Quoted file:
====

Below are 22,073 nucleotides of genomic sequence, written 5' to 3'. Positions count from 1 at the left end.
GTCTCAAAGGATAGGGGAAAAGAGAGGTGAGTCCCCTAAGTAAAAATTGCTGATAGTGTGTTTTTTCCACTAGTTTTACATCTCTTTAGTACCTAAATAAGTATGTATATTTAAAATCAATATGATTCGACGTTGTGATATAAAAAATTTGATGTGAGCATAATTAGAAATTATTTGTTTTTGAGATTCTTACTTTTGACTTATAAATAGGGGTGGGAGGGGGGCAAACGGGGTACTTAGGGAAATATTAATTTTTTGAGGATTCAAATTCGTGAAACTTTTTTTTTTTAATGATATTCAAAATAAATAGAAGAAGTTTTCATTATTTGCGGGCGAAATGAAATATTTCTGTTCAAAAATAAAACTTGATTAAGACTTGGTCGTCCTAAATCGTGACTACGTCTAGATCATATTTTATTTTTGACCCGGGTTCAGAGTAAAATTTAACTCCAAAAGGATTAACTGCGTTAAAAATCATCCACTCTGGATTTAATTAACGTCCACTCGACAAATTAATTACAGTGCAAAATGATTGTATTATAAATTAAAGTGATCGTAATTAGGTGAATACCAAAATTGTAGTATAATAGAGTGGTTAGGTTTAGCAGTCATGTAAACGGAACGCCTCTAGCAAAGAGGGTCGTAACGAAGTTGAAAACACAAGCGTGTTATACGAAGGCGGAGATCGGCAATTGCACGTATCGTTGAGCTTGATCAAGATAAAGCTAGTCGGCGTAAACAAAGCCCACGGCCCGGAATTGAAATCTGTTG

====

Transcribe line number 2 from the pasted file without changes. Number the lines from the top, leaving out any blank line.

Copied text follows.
GTCTCAAAGGATAGGGGAAAAGAGAGGTGAGTCCCCTAAGTAAAAATTGCTGATAGTGTGTTTTTTCCACTAGTTTTACATCTCTTTAGTACCTAAATAAGTATGTATATTTAAAATCAATATGATTCGACGTTGTGATATAAAAAATTTGATGTGAGCATAATTAGAAATTATTTGTTTTTGAGATTCTTACTTTTGACTTATAAATAGGGGTGGGAGGGGGGCAAACGGGGTACTTAGGGAAATATTAATTTTTTGAGGATTCAAATTCGTGAAACTTTTTTTTTTTAATGATATTCAAAATAAATAGAAGAAGTTTTCATTATTTGCGGGCGAAATGAAATATTTCTGTTCAAAAATAAAACTTGATTAAGACTTGGTCGTCCTAAATCGTGACTACGTCTAGATCATATTTTATTTTTGACCCGGGTTCAGAGTAAAATTTAACTCCAAAAGGATTAACTGCGTTAAAAATCATCCACTCTGGATTTAATTAACGTCCACTCGACAAATTAATTACAGTGCAAAATGATTGTATTATAAATTAAAGTGATCGTAATTAGGTGAATACCAAAATTGTAGTATAATAGAGTGGTTAGGTTTAGCAGTCATGTAAACGGAACGCCTCTAGCAAAGAGGGTCGTAACGAAGTTGAAAACACAAGCGTGTTATACGAAGGCGGAGATCGGCAATTGCACGTATCGTTGAGCTTGATCAAGATAAAGCTAGTCGGCGTAAACAAAGCCCACGGCCCGGAATTGAAATCTGTTG